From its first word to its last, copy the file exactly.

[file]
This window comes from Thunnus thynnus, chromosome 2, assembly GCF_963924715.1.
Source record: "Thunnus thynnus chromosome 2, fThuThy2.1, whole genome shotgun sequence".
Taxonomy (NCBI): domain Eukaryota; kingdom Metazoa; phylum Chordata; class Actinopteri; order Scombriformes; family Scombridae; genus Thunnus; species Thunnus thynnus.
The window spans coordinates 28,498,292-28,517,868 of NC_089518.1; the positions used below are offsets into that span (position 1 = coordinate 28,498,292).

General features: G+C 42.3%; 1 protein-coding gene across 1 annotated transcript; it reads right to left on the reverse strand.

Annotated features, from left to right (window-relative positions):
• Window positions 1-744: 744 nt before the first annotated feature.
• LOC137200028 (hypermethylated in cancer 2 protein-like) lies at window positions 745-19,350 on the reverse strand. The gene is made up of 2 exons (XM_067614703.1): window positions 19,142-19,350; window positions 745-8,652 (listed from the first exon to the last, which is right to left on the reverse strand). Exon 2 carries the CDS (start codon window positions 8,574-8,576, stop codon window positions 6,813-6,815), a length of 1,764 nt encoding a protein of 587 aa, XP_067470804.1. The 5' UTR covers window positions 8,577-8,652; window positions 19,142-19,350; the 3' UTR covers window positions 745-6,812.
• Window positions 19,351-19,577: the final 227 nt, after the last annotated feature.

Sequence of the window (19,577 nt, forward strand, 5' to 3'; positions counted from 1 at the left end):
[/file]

This window comes from Thunnus thynnus, chromosome 2, assembly GCF_963924715.1.
Source record: "Thunnus thynnus chromosome 2, fThuThy2.1, whole genome shotgun sequence".
Taxonomy (NCBI): domain Eukaryota; kingdom Metazoa; phylum Chordata; class Actinopteri; order Scombriformes; family Scombridae; genus Thunnus; species Thunnus thynnus.
The window spans coordinates 28,498,292-28,517,868 of NC_089518.1; the positions used below are offsets into that span (position 1 = coordinate 28,498,292).

General features: G+C 42.3%; 1 protein-coding gene across 1 annotated transcript; it reads right to left on the reverse strand.

Annotated features, from left to right (window-relative positions):
• Window positions 1-744: 744 nt before the first annotated feature.
• LOC137200028 (hypermethylated in cancer 2 protein-like) lies at window positions 745-19,350 on the reverse strand. The gene is made up of 2 exons (XM_067614703.1): window positions 19,142-19,350; window positions 745-8,652 (listed from the first exon to the last, which is right to left on the reverse strand). Exon 2 carries the CDS (start codon window positions 8,574-8,576, stop codon window positions 6,813-6,815), a length of 1,764 nt encoding a protein of 587 aa, XP_067470804.1. The 5' UTR covers window positions 8,577-8,652; window positions 19,142-19,350; the 3' UTR covers window positions 745-6,812.
• Window positions 19,351-19,577: the final 227 nt, after the last annotated feature.

Sequence of the window (19,577 nt, forward strand, 5' to 3'; positions counted from 1 at the left end):